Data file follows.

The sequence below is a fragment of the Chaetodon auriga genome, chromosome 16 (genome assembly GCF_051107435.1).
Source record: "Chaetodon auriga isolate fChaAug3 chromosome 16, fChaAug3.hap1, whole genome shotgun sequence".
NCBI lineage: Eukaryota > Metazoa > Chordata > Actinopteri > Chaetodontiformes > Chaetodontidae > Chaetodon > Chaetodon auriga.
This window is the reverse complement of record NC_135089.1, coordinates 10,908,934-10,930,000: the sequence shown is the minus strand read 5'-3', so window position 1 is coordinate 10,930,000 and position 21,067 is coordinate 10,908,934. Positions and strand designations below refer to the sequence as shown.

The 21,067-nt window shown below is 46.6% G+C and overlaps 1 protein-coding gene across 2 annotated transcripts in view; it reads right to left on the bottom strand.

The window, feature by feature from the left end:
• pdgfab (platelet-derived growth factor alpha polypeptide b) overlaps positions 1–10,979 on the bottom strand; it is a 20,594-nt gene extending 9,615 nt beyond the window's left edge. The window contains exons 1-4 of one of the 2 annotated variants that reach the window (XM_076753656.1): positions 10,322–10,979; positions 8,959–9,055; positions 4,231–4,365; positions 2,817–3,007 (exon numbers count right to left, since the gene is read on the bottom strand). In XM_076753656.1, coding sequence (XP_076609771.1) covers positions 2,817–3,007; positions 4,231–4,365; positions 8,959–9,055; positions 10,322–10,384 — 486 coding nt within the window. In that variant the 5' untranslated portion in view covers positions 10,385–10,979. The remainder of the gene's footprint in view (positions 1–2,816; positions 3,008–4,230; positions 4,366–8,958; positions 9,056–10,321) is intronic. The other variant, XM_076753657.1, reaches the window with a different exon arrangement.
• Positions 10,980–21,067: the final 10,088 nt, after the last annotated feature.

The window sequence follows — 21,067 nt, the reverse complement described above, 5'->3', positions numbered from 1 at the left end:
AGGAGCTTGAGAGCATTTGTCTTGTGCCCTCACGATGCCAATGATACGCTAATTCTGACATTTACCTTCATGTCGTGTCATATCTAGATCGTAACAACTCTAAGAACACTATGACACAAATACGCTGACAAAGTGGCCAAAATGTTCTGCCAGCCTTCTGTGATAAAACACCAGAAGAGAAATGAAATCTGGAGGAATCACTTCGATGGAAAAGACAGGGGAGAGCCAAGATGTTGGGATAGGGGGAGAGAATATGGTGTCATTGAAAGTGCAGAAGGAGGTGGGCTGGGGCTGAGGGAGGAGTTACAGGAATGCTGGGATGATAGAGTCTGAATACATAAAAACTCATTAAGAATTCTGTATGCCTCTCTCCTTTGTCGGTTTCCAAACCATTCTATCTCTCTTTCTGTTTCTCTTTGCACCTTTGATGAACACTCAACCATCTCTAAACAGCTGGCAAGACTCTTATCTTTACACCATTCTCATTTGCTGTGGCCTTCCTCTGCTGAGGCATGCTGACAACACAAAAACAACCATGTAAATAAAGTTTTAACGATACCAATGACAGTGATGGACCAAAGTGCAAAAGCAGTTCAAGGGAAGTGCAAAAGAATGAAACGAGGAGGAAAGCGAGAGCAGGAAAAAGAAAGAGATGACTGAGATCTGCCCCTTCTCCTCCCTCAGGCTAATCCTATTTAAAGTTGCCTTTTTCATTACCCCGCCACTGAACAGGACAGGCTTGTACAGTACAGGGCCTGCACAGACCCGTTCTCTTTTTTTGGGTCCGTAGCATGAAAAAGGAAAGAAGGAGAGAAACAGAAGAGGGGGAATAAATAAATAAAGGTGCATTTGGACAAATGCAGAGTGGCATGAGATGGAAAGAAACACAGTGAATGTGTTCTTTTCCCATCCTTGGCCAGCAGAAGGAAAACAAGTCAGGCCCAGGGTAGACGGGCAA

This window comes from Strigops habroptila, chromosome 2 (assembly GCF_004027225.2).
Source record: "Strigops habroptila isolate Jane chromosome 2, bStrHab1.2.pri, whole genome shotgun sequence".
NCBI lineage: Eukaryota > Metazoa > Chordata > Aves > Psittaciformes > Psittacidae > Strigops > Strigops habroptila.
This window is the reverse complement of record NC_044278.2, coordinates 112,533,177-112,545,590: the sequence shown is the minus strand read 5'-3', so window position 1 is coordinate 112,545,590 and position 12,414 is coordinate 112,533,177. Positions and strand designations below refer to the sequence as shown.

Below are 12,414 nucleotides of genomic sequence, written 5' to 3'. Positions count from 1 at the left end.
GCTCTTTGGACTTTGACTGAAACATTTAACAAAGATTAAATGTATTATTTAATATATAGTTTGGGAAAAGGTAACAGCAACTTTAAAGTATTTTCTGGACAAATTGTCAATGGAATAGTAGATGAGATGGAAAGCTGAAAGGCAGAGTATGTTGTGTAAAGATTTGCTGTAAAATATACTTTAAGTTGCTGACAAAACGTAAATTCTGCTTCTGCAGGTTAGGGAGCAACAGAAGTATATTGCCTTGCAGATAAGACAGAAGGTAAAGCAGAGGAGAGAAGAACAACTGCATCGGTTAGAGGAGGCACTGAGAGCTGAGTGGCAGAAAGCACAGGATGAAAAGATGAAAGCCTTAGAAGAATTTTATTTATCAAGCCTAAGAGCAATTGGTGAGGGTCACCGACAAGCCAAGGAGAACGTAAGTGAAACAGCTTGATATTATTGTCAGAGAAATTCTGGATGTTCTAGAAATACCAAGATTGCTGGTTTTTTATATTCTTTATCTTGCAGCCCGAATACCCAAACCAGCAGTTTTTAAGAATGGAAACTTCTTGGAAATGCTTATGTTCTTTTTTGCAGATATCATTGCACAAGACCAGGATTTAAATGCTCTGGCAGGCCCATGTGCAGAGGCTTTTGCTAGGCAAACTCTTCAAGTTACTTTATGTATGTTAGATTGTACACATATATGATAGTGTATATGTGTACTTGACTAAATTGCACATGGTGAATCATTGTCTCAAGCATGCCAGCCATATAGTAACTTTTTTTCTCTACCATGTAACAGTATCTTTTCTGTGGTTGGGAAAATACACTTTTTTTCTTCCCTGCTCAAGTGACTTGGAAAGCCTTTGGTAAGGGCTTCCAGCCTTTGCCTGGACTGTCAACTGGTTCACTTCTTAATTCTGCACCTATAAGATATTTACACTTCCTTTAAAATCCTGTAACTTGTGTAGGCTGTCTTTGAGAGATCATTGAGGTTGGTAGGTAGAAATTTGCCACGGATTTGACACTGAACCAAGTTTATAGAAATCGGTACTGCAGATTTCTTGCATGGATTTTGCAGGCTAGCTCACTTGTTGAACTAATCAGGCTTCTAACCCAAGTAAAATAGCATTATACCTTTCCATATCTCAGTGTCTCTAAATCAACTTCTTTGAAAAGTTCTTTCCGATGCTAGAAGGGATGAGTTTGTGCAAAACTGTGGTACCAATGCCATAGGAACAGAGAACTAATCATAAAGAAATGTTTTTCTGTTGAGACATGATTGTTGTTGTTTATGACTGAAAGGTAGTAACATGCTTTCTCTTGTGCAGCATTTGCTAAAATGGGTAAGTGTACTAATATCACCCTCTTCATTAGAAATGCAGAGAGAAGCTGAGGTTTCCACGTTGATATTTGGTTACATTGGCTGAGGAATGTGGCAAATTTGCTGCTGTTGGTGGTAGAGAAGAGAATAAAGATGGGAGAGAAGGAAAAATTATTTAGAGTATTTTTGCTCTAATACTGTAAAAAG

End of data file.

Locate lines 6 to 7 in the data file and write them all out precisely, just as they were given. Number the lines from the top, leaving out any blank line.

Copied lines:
The window, feature by feature from the left end:
• pdgfab (platelet-derived growth factor alpha polypeptide b) overlaps positions 1–10,979 on the bottom strand; it is a 20,594-nt gene extending 9,615 nt beyond the window's left edge. The window contains exons 1-4 of one of the 2 annotated variants that reach the window (XM_076753656.1): positions 10,322–10,979; positions 8,959–9,055; positions 4,231–4,365; positions 2,817–3,007 (exon numbers count right to left, since the gene is read on the bottom strand). In XM_076753656.1, coding sequence (XP_076609771.1) covers positions 2,817–3,007; positions 4,231–4,365; positions 8,959–9,055; positions 10,322–10,384 — 486 coding nt within the window. In that variant the 5' untranslated portion in view covers positions 10,385–10,979. The remainder of the gene's footprint in view (positions 1–2,816; positions 3,008–4,230; positions 4,366–8,958; positions 9,056–10,321) is intronic. The other variant, XM_076753657.1, reaches the window with a different exon arrangement.